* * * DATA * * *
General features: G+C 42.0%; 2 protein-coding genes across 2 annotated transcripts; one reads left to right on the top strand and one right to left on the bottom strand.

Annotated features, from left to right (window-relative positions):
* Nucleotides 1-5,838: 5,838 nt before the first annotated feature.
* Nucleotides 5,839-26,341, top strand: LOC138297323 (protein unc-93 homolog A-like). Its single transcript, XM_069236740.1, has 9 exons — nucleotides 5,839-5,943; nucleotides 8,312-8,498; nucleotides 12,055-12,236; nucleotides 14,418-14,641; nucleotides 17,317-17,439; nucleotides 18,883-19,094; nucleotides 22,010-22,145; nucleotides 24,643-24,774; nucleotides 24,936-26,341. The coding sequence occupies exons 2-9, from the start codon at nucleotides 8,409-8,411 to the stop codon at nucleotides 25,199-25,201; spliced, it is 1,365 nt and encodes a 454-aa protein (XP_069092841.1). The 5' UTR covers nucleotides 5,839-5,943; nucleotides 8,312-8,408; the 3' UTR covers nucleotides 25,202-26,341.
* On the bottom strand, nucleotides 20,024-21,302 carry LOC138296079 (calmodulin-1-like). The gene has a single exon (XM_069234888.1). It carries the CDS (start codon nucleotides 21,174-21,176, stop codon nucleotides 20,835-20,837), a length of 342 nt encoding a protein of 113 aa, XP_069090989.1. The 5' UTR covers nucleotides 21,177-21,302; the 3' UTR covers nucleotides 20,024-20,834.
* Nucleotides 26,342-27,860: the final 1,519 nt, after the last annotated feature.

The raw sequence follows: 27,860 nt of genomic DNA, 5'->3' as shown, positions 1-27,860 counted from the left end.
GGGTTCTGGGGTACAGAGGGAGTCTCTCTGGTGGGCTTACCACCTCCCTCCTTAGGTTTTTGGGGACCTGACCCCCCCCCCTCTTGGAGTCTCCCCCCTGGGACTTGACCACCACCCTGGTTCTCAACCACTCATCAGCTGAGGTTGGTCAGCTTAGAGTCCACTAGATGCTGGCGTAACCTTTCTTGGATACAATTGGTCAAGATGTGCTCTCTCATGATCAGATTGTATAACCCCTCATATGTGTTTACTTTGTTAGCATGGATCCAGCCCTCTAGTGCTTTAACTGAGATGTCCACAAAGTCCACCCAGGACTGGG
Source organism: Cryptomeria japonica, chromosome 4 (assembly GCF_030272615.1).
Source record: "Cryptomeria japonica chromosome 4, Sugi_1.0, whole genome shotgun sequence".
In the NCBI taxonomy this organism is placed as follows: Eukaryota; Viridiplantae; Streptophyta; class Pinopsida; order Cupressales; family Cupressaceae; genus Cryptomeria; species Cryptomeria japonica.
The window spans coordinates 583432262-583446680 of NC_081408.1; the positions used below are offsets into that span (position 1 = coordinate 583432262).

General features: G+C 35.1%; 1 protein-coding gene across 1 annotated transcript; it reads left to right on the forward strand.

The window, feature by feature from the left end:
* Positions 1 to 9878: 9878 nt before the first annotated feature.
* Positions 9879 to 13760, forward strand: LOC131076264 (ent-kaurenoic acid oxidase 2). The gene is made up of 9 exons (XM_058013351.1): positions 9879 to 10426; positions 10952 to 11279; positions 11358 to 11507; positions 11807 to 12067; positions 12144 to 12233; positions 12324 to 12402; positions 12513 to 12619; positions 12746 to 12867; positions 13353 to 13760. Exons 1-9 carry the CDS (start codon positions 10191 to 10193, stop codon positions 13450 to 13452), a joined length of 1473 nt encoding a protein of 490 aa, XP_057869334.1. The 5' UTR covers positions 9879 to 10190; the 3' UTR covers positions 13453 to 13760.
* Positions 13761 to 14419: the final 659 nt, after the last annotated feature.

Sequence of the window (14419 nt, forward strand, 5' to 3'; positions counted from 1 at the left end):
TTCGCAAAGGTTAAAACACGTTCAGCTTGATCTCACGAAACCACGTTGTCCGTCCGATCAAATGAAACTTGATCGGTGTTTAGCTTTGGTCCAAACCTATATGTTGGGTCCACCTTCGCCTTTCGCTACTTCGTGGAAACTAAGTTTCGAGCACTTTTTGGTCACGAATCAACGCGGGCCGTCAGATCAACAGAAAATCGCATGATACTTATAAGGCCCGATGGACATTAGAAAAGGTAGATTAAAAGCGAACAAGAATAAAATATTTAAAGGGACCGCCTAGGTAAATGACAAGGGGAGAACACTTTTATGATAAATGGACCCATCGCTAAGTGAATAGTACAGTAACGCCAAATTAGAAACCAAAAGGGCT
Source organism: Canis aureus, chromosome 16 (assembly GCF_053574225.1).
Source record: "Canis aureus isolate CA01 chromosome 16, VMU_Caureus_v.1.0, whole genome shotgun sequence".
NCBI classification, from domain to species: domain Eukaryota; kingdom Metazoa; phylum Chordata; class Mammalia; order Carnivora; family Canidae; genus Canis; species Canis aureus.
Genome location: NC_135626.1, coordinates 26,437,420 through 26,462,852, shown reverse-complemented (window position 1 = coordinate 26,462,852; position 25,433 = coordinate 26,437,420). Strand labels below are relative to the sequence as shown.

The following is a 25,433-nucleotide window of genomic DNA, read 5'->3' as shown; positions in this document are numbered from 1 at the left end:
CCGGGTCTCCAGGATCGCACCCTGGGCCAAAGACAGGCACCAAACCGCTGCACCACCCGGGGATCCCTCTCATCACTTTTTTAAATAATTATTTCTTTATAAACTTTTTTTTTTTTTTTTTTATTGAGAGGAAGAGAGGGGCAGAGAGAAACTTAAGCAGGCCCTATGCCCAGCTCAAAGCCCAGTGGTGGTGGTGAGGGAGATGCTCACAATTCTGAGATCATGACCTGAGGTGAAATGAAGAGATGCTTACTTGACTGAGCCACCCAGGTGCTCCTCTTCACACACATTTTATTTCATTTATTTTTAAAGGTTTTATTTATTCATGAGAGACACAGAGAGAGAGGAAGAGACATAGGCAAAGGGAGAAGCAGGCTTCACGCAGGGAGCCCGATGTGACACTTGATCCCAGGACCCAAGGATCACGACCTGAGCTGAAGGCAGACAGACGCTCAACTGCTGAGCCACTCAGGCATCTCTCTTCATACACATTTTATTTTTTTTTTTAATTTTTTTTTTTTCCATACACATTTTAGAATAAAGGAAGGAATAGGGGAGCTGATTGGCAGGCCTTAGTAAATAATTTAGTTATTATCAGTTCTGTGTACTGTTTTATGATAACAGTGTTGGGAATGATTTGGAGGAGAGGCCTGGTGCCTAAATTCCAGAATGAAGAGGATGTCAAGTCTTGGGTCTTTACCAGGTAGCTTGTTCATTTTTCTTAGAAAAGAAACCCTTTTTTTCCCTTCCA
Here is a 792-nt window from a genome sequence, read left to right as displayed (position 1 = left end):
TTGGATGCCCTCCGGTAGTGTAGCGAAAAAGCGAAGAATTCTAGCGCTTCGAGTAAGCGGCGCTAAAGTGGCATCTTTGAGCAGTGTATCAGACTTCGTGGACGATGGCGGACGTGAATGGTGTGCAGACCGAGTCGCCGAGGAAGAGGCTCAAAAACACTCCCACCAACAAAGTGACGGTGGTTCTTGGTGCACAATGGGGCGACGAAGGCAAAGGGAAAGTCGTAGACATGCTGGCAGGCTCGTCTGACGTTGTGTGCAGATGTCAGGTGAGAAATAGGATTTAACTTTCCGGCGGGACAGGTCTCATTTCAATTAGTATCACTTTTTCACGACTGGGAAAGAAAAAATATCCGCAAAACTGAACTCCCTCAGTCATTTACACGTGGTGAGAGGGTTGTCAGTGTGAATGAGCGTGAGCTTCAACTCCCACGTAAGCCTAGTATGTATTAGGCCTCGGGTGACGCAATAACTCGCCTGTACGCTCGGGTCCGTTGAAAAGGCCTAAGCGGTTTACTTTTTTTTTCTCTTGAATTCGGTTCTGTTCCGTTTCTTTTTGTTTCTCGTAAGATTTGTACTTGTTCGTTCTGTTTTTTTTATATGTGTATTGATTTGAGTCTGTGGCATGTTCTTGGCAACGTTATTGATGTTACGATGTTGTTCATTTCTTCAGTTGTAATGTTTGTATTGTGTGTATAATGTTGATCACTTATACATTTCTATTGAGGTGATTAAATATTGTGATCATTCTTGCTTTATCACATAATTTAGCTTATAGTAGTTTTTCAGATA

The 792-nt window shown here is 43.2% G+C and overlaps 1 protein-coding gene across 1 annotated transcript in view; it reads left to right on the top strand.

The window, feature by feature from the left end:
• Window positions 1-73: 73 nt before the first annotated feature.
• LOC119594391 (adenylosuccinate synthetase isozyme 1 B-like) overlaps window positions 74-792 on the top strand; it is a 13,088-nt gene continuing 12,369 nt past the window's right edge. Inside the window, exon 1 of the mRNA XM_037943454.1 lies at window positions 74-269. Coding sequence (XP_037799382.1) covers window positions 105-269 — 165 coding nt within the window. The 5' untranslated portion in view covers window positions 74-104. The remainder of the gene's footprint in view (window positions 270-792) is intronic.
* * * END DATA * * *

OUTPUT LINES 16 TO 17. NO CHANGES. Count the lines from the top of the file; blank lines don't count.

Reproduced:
* Positions 9879 to 13760, forward strand: LOC131076264 (ent-kaurenoic acid oxidase 2). The gene is made up of 9 exons (XM_058013351.1): positions 9879 to 10426; positions 10952 to 11279; positions 11358 to 11507; positions 11807 to 12067; positions 12144 to 12233; positions 12324 to 12402; positions 12513 to 12619; positions 12746 to 12867; positions 13353 to 13760. Exons 1-9 carry the CDS (start codon positions 10191 to 10193, stop codon positions 13450 to 13452), a joined length of 1473 nt encoding a protein of 490 aa, XP_057869334.1. The 5' UTR covers positions 9879 to 10190; the 3' UTR covers positions 13453 to 13760.
* Positions 13761 to 14419: the final 659 nt, after the last annotated feature.